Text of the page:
# How would a Lagrangian be used to recover the Schrodinger equation?

I heard that the Lagrangian is defined in the path integral formulation of quantum mechanics. How would the Lagrangian in this formulation be used to recover the Schrodinger equation that we normally use?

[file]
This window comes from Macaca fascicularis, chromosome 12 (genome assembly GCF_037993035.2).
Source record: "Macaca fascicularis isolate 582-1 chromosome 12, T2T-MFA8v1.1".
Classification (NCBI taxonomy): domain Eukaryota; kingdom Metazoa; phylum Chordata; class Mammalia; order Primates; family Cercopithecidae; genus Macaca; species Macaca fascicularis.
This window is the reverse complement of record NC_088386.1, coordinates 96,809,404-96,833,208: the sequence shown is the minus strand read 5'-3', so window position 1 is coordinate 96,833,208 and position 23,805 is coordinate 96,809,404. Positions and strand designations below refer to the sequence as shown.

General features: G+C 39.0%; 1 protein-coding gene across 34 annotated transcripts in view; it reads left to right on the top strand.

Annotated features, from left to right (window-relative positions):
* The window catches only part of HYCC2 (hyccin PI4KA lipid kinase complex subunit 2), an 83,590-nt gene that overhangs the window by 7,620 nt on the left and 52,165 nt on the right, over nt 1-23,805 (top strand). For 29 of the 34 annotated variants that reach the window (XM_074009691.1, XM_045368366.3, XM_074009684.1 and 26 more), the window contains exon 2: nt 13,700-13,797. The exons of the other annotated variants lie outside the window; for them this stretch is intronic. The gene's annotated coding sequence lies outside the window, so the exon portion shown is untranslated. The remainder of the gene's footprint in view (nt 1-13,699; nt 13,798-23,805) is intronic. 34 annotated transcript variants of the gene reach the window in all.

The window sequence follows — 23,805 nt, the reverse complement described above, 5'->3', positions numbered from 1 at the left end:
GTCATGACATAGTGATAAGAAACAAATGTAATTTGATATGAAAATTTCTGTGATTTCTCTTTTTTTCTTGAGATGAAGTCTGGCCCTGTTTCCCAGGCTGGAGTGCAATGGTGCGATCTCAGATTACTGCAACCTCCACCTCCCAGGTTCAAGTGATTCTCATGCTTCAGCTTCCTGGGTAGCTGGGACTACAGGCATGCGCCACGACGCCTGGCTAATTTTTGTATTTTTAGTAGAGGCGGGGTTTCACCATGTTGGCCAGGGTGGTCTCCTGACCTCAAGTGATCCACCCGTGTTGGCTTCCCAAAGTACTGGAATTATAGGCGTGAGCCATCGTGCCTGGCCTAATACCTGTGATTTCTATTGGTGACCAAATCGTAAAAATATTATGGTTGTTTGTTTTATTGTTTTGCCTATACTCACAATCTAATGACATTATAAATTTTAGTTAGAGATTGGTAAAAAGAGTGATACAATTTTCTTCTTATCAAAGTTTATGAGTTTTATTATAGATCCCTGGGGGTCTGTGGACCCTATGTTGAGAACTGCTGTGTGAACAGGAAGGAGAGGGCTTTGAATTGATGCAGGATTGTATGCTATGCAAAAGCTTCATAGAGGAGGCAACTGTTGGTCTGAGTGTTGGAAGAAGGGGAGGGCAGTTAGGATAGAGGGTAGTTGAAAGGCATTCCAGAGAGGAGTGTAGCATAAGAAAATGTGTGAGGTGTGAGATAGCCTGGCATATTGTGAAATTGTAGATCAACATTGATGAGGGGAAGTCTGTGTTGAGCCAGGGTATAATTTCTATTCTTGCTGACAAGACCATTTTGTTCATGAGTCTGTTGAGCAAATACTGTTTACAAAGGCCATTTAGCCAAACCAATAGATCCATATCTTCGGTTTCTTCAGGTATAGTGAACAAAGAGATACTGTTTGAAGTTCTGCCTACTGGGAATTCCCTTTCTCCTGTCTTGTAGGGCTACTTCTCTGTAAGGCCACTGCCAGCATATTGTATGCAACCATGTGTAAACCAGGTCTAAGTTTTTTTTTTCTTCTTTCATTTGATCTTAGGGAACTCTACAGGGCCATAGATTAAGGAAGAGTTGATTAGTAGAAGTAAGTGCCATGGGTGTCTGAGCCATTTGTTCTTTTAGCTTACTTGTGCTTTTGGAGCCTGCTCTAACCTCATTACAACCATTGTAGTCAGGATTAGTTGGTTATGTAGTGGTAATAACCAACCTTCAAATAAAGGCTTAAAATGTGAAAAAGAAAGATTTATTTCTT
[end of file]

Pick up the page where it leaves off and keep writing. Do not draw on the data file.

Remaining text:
$\cal{L}=\Psi^{t}(i\frac{\partial}{\partial t}+\nabla^2/2m)\Psi$
$\frac{\partial\cal{L}}{\partial\Psi^t}=0$
The second term of the Lagrange-equation (derivative with respect to $\partial_{\mu}\Psi^t$) is zero since no derivative of $\Psi^t$ occurs in our field Lagrangian density .